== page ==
#2830 – 1994 29c Zinnia

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- Mint Stamp(s)
Ships in 1 business day. i$1.60
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- Used Stamp(s)
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Condition
Price
Qty
- MM216225 Vertical Mounts, Black, Split-back, Pre-cut, 30 x 50 millimeters (1-3/16 x 1-15/16 inches)
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U.S. #2830
29¢ Zinnia
Summer Garden Flowers
 
Issue Date: April 28, 1994
City: Cincinnati, OH
Quantity: 166,014,000
Printed By: Bureau of Engraving and Printing
Printing Method:
Lithographed and engraved
Perforations:
11.9 vertically
Color: Multicolored
 
Since earliest times, flowers have been prized for their beautiful colors and delightful fragrances. Found growing from the cold wastelands of the Arctic to the jungles of the tropics, all flowers were originally wild. In time, people learned how to grow plants from seeds and began raising the prettiest and sweetest-smelling flowers in gardens. By 3000 B.C. the Egyptians had begun to cultivate a variety of flowers, including jasmine, poppies, and water lilies. Today garden flowers are cultivated throughout the world.
 
Invariably the last flower in alphabetical listings, zinnias often come first in preference among gardeners. Like marigolds, they are easy to grow and their brilliant blossoms make an eye-catching addition to any garden.
 
Native to the southwestern U.S. and Central and South America, zinnias are also cultivated in Europe. Interestingly, its blossoms are actually made up of two types of flowers - small, tube-shaped disk flowers in the center and petal-like ray flowers around the edge. Although they are often seen in reds, yellows, and oranges, this handsome flower comes in a variety of colors, including apricot, cream, violet, and even green. Some varieties are multicolored or striped.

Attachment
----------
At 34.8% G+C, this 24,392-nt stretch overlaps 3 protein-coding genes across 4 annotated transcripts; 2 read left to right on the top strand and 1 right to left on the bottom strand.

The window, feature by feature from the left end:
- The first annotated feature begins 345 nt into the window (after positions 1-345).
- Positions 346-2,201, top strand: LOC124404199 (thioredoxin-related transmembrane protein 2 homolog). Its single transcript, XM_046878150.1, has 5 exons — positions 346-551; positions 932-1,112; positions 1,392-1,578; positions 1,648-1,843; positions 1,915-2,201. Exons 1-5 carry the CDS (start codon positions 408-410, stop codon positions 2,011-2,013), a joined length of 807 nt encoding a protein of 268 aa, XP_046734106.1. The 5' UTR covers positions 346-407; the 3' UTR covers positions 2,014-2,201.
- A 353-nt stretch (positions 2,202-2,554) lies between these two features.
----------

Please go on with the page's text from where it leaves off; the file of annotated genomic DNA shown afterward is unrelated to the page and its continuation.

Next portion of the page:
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U.S. #2830
29¢ Zinnia
Summer Garden Flowers
 
Issue Date: April 28, 1994
City: Cincinnati, OH
Quantity: 166,014,000
Printed By: Bureau of Engraving and Printing
Printing Method:
Lithographed and engraved
Perforations:
11.9 vertically
Color: Multicolored
 
Since earliest times, flowers have been prized for their beautiful colors and delightful fragrances. Found growing from the cold wastelands of the Arctic to the jungles of the tropics, all flowers were originally wild. In time, people learned how to grow plants from seeds and began raising the prettiest and sweetest-smelling flowers in gardens. By 3000 B.C. the Egyptians had begun to cultivate a variety of flowers, including jasmine, poppies, and water lilies. Today garden flowers are cultivated throughout the world.
 
Invariably the last flower in alphabetical listings, zinnias often come first in preference among gardeners. Like marigolds, they are easy to grow and their brilliant blossoms make an eye-catching addition to any garden.
 
Native to the southwestern U.S. and Central and South America, zinnias are also cultivated in Europe. Interestingly, its blossoms are actually made up of two types of flowers - small, tube-shaped disk flowers in the center and petal-like ray flowers around the edge. Although they are often seen in reds, yellows, and oranges, this handsome flower comes in a variety of colors, including apricot, cream, violet, and even green. Some varieties are multicolored or striped.